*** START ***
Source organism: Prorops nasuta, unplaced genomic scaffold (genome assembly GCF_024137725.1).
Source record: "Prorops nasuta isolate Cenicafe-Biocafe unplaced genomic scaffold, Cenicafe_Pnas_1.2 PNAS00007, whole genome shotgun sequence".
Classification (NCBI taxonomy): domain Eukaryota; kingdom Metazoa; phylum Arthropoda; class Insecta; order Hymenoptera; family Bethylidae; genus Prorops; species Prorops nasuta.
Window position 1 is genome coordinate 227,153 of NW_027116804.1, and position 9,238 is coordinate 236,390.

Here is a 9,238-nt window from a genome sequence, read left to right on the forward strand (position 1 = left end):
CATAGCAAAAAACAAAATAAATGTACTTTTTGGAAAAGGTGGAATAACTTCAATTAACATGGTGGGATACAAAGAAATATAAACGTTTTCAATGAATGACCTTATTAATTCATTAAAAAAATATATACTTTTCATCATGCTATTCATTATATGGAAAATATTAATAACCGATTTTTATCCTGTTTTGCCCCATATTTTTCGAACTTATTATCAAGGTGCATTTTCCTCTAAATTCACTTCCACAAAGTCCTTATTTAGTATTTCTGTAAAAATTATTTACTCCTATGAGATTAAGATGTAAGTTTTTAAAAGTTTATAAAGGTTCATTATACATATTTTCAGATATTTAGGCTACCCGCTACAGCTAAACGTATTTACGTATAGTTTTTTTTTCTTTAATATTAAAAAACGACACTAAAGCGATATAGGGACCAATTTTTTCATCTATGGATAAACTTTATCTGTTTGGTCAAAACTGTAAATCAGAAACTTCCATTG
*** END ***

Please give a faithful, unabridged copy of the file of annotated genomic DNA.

Source organism: Prorops nasuta, unplaced genomic scaffold (genome assembly GCF_024137725.1).
Source record: "Prorops nasuta isolate Cenicafe-Biocafe unplaced genomic scaffold, Cenicafe_Pnas_1.2 PNAS00007, whole genome shotgun sequence".
Classification (NCBI taxonomy): domain Eukaryota; kingdom Metazoa; phylum Arthropoda; class Insecta; order Hymenoptera; family Bethylidae; genus Prorops; species Prorops nasuta.
Window position 1 is genome coordinate 227,153 of NW_027116804.1, and position 9,238 is coordinate 236,390.

Here is a 9,238-nt window from a genome sequence, read left to right on the forward strand (position 1 = left end):
CATAGCAAAAAACAAAATAAATGTACTTTTTGGAAAAGGTGGAATAACTTCAATTAACATGGTGGGATACAAAGAAATATAAACGTTTTCAATGAATGACCTTATTAATTCATTAAAAAAATATATACTTTTCATCATGCTATTCATTATATGGAAAATATTAATAACCGATTTTTATCCTGTTTTGCCCCATATTTTTCGAACTTATTATCAAGGTGCATTTTCCTCTAAATTCACTTCCACAAAGTCCTTATTTAGTATTTCTGTAAAAATTATTTACTCCTATGAGATTAAGATGTAAGTTTTTAAAAGTTTATAAAGGTTCATTATACATATTTTCAGATATTTAGGCTACCCGCTACAGCTAAACGTATTTACGTATAGTTTTTTTTTCTTTAATATTAAAAAACGACACTAAAGCGATATAGGGACCAATTTTTTCATCTATGGATAAACTTTATCTGTTTGGTCAAAACTGTAAATCAGAAACTTCCATTG